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Seed Processing and the Origins of Food Production in Eastern North America

  • Kristen J. Gremillion (a1)
Abstract

Despite the fact that small seeds are often inefficient to exploit, they are consumed and sometimes cultivated in many parts of the world, including eastern North America. Foraging models predict that seeds are likely to be utilized only if preferred resources become scarce, or if their own profitability is increased through processes such as domestication or technological innovation. Ethnographic, experimental, and nutritional studies of the small grains used prehistorically in eastern North America suggest that they offered low rates of return (measured as energy per unit time spent) compared to many alternative resources. These estimates rely on the assumption that some degree of post-harvest processing was required to make seed foods palatable and nutritious. That this assumption is reasonable is supported by archaeological and archaeobotanical evidence from rockshelters in eastern Kentucky. Resource stress and technological innovation are unlikely explanations for the adoption of such low-ranking resources in this region around 3500 B.P. However, estimation of return rates does not take account of the lowered significance of time costs in the winter season, when seed processing could take place with little competition from other productive tasks. The timing of the adoption of small seeds also reflects historical factors such as spatial distribution of plant populations and habitats.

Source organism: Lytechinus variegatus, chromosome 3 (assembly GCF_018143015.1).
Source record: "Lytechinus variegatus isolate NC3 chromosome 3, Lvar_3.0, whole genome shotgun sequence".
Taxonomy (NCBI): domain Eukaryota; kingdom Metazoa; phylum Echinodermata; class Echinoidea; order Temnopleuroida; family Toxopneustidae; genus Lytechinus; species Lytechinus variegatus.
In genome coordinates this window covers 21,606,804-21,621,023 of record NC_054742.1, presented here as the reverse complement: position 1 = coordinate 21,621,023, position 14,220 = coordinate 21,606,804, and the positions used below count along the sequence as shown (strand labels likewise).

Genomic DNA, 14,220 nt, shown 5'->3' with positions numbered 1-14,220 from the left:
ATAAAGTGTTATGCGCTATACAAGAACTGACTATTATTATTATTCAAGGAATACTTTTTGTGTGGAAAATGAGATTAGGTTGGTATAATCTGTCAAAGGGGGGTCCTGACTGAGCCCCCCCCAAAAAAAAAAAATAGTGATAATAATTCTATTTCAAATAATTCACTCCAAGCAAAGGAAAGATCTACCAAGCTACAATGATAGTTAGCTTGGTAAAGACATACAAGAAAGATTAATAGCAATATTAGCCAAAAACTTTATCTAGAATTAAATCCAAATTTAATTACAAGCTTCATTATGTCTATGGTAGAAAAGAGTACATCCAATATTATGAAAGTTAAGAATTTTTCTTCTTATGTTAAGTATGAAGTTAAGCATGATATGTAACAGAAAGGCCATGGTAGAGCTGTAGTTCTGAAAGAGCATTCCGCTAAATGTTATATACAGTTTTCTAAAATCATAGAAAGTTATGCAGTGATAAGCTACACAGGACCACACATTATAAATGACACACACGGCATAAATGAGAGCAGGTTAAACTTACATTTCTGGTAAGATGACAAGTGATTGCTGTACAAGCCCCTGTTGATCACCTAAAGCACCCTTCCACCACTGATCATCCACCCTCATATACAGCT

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American Antiquity
  • ISSN: 0002-7316
  • EISSN: 2325-5064
  • URL: /core/journals/american-antiquity
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